Serbia's icon-painting nuns combine religion and art
Sunday 26 June 2011
On the wooded slopes of southwestern Serbia's Golija mountain, a dozen nuns at the Gradac monastery have devoted their lives to God but have not turned their backs on their lifelong passion: painting.
Twenty years ago Jasna Topolski, already a famous artist who had graduated from the Academy of Fine Arts in Belgrade, arrived at this 13th-century monastery. Today, she is Efimija, the mother superior.
"(As an artist) I thought that art would allow me to find the truth, to resolve the mystery of death, but I had found no answer," the 46-year-old told AFP.
"I started looking elsewhere and realised that the church could provide me with the complete answer" to the big questions about life.
When she decided to join the church, she learned icon painting and undertook to renovate the Gradac monastery, reconciling her spiritual and artistic aspirations.
She was soon followed by several other young women, fellow fine arts students who were equally torn between religion and art.
"Some among them were considering joining the order but were not sure how their artistic sensibility could adjust to monastic life. So when they saw me here, they decided to try. They liked it, so they stayed," Efimija said.
That's what happened to Sister Magdalina, Mother Efimija's closest aide in Gradac. In the convent workshop, she teaches other nuns the art of icon painting.
"The more we paint, the more they (icons) seem to be elusive ...We can never say 'I mastered the technique of painting icons'," Sister Magdalina said.
"I believe that great artists are all believers, even though they are not aware of that sometimes. I don't believe that we can reach such (artistic) depth if there is no (divine) light within ourselves," she added.
The nun painters of Gradac are much in demand and have decorated walls at several orthodox churches, even in neighboring Croatia. But they prefer icon painting.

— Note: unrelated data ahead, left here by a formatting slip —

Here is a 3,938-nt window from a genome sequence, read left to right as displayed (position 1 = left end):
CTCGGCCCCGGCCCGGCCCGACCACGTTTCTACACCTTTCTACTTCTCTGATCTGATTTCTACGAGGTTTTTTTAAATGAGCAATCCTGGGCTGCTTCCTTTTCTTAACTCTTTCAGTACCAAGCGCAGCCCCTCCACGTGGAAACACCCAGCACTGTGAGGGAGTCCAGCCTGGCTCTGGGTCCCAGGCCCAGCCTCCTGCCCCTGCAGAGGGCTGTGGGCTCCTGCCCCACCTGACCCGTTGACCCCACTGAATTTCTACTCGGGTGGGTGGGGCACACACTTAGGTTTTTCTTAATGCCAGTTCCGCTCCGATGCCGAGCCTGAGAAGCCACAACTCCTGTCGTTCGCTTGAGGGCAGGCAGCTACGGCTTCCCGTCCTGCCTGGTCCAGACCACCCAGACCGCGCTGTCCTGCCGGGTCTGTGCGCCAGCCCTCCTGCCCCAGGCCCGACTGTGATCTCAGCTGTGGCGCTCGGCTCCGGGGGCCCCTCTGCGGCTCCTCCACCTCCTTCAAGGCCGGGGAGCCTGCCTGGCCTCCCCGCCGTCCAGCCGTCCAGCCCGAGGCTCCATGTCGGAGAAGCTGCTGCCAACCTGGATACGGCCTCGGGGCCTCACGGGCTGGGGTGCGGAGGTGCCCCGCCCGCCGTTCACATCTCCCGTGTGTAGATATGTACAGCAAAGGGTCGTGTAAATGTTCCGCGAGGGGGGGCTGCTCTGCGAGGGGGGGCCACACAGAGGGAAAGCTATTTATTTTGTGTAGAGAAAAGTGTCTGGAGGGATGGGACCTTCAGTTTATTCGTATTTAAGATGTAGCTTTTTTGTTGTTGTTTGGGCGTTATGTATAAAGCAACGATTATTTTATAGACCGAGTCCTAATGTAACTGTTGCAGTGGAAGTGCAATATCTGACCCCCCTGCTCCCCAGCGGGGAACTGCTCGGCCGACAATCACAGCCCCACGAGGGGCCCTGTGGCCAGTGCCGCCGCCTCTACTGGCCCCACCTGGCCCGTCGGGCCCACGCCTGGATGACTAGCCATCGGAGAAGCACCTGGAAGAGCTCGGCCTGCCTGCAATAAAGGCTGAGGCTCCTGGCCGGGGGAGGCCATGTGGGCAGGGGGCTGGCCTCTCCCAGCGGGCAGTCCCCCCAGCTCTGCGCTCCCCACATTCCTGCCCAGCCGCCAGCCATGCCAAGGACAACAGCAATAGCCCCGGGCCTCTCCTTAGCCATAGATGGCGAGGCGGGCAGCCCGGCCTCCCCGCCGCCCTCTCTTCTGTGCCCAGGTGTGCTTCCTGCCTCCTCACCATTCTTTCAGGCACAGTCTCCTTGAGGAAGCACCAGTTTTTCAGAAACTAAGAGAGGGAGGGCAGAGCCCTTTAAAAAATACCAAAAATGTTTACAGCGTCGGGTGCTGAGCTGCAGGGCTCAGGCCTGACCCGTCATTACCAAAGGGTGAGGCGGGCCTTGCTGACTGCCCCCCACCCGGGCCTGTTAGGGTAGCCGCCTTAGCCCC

Icons play a key role in the Orthodox church, and are displayed in churches and monasteries. At home believers usually keep icons of their patron saint, whose feast day is lavishly celebrated by the entire family.
The work of the Gradac nuns and Mother Efimija has won praise from art critics.
"It is high-level art, spiritual but at the same time professional," Serbian art historian Jasa Denegri said.
"I have been working for several days on this icon. I made it for myself," said Mother Efimija as she carefully worked on an icon of Saint Ksenija.
Her room is also her workshop and looks nothing like the austere cells sometimes associated with convent life.
The walls are adorned with religious but also figurative modern pieces in light earth tones depicting animals and flowers.
The mother superior said she tried not to copy ancient icons as many religious painters do.
She believes her paintings reflect the mysterious communion between the artist and the silhouette of the saint that appears slowly on the board of the icon.
"The most important for me is to think about whom I paint. How to show their expression, their look. I have to feel that they are looking at me and that is an opening towards the heavens," she explained.
In Gradac everybody is free to express "their God-given talent", Mother Efimija said.
Father Vitalije, the only man here, is in charge of religious services at the monastery as the Orthodox religion bans women from performing them.
A former engineer, he has set up the monastery's website (http://www.manastirgradac.org.rs).
The nuns regularly exhibit their work in galleries around the country and Mother Efimija now has in mind a special project that will show the nuns' work before and after they joined the order.
"The difference is interesting. In my previous works, I was searching for answers, while today I accept life as it is," she noted.
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